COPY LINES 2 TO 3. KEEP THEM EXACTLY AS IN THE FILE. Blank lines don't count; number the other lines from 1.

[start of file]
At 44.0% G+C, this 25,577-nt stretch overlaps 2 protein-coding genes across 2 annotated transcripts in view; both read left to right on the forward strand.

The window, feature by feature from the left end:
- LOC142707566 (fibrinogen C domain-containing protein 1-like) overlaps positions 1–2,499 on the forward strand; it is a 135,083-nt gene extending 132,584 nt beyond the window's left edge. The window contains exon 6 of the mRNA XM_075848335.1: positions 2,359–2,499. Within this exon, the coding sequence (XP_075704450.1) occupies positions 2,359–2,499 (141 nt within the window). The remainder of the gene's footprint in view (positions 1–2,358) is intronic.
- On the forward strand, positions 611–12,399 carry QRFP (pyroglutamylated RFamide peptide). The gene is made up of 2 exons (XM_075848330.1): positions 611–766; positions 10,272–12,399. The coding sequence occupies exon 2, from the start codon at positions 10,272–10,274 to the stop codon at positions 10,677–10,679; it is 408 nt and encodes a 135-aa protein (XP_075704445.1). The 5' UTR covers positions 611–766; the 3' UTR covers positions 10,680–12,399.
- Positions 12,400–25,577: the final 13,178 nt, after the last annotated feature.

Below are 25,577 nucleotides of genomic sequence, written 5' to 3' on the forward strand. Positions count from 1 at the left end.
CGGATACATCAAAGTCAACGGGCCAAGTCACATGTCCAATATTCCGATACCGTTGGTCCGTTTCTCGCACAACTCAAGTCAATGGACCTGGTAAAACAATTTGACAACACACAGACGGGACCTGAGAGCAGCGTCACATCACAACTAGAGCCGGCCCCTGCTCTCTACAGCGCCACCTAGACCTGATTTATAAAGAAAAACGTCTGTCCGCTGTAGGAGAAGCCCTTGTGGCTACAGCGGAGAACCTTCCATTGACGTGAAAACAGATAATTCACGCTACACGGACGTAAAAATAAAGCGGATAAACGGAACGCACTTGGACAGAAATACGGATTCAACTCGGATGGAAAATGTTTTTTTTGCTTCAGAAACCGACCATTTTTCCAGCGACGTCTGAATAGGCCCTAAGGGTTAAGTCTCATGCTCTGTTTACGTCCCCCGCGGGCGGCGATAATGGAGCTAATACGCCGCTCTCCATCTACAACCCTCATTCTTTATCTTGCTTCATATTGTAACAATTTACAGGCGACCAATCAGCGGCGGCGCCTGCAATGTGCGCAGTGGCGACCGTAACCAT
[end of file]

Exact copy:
The window, feature by feature from the left end:
- LOC142707566 (fibrinogen C domain-containing protein 1-like) overlaps positions 1–2,499 on the forward strand; it is a 135,083-nt gene extending 132,584 nt beyond the window's left edge. The window contains exon 6 of the mRNA XM_075848335.1: positions 2,359–2,499. Within this exon, the coding sequence (XP_075704450.1) occupies positions 2,359–2,499 (141 nt within the window). The remainder of the gene's footprint in view (positions 1–2,358) is intronic.